Letters

Letters 04-14-14

Benishek Inching

Regarding “Benishek No Environmentalist” I agree with Mr. Powell’s letter to the editor/ opinion of Congressman Dan Benishek’s poor environmental record and his penchant for putting corporate interests ahead of his constituents’...

Climate Change Warning

Currently there are three assaults on climate change. The first is on the integrity of the scientists who support human activity in climate change. Second is that humans are not capable of affecting the climate...

Fed Up About Roads

It has gotten to the point where I cringe when I have to drive around this area. There are areas in Traverse City that look like a war zone. When you have to spend more time viewing potholes instead on concentrating on the road, accidents are bound to happen...

Don’t Blame the IRS

I have not heard much about the reason for the IRS getting itself entangled with the scrutiny of certain conservative 501(c) groups (not for profit) seeking tax exemption. Groups seeking tax relief must be organizations that are operated “primarily for the purpose of bringing about civic betterment and social improvements.”


Home · Articles · News · Music · 4Play
. . . .

4Play

Kristie Kates - April 20th, 2009
Doves - Kingdom of Rust - Astralwerks
Returning with their first album in four years (has it been that long?) Doves spent a year and a half tracking this set in a farmhouse in the English countryside, with Dan Austin on board again for co-production duties. This album harkens back to the days of Doves’ Lost Souls album, as it’s more moody and ambient than their last set, Some Cities, which did less well on the charts stateside than such an accomplished band might expect. It’s a well-balanced set on which they still rock a bit, too - “Jetstream” is one of those rockers, with a Euro-club heavy beat, while the title track wraps the whole thing up nicely with its atmospheric SFX and prettily shuffled melody lines.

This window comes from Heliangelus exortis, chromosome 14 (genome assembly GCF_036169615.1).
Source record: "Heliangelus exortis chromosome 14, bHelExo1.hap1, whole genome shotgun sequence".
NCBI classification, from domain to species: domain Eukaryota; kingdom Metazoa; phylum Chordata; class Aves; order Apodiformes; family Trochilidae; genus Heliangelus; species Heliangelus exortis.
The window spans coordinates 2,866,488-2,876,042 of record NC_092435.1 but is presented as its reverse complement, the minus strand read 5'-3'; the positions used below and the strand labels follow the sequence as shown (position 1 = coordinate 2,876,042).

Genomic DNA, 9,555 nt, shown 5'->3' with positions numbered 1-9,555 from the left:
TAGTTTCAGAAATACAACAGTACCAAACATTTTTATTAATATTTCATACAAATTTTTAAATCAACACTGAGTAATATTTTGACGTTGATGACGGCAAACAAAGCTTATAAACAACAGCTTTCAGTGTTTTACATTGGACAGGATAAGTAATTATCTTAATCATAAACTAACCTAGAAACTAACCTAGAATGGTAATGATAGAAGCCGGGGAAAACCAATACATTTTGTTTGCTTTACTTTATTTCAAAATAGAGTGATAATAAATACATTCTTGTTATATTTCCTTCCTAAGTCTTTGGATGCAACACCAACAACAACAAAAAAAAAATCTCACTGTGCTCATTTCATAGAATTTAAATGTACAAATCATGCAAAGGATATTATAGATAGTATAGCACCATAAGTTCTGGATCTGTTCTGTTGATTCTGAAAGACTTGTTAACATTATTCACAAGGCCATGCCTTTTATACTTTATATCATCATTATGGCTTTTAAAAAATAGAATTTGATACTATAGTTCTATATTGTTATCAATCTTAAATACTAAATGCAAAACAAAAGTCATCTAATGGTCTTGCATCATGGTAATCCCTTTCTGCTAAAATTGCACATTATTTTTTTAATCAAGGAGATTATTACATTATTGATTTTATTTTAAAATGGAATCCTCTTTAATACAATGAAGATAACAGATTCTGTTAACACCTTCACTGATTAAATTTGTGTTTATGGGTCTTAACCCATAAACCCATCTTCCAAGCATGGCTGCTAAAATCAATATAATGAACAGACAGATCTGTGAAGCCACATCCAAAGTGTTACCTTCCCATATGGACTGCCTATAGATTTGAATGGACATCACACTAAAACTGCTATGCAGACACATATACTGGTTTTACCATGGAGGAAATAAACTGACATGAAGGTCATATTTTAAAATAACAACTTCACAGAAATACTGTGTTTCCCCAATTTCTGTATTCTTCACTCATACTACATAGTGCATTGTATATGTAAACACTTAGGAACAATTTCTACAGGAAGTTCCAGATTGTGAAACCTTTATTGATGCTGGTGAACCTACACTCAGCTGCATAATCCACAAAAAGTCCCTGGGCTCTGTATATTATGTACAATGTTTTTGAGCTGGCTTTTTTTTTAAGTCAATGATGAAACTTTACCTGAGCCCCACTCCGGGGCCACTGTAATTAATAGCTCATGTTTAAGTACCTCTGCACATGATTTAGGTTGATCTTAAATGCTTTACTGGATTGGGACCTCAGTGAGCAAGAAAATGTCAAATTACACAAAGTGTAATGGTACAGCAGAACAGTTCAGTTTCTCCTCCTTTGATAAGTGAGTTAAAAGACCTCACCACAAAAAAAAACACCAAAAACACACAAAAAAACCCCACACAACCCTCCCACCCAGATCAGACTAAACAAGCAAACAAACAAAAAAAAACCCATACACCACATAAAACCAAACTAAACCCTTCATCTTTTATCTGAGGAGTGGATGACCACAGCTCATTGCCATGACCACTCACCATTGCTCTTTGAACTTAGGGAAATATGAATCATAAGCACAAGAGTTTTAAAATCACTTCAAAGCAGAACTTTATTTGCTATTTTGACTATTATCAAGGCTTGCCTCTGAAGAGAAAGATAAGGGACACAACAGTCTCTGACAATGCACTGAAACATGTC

Great Lake Swimmers - Lost Channels - Nettwerk
Singer-songwriter Tony Dekker helms the cargo ship that is Great Lake Swimmers, with their load of well-referenced indie-folk-pop. For this album, they really went into the depths of history, relying on a local Canadian historian to guide them to interesting venues (an old arts center, a castle) in which to record their dense, layered songs amidst genuine reverb. Whether it’s a surprise banjo on “The Chorus in the Underground,” the buoyant guitar on “River’s Edge,” or the mention of several Toronto landmarks in “Concrete Heart,” they’ve tried to build this particular album in order to capture the feel of their recording locale, and from the sounds of this, they’ve succeeded.



Tinted Windows - Tinted Windows - S-Curve
The singer is Taylor Hanson (yes, of the brothers Hanson pop group); the bass player is Fountains of Wayne’s Adam Schlesinger; the guitarist is Smashing Pumpkins’ James Iha; and the drummer is Cheap Trick’s Bun E. Carlos. And no, I’m not making this up. Hanson and Schlesinger first met in the mid-’90s and discussed collaborating, as Schlesinger did with Iha; once that trio was established, they brought in Carlos. The result? An uber-peppy and way New Wave/rock set that somehow manages to both sound like... and completely different from... all of the referenced bands, especially on the feisty “Kind of a Girl” and the ‘80s-heavy “Messing With My Head.”


Vetiver - Tight Knit - Sub Pop
It takes a few listens to squeeze all of the subtleties out of a Vetiver record - especially this one, which is even more detailed than the previous three efforts - but that listening proves well worth it once you realize the rich depth of the songs as written by Andy Cabic. Reminiscent of a slightly more exotic take on Brian Wilson’s quieter, more folky side of songwriting (complete with ‘60s organ), other influences, such as The Shins, surface on songs like the synth-inflected “More of This,” while that Wilson-esque beachy groove continues through such tracks as the comfortable trot of “On the Other Side” and the slightly (but just slightly) peppier feel of “Everyday.”
 
  • Currently 3.5/5 Stars.
  • 1
  • 2
  • 3
  • 4
  • 5
 
 

 

 
 
 
Close
Close
Close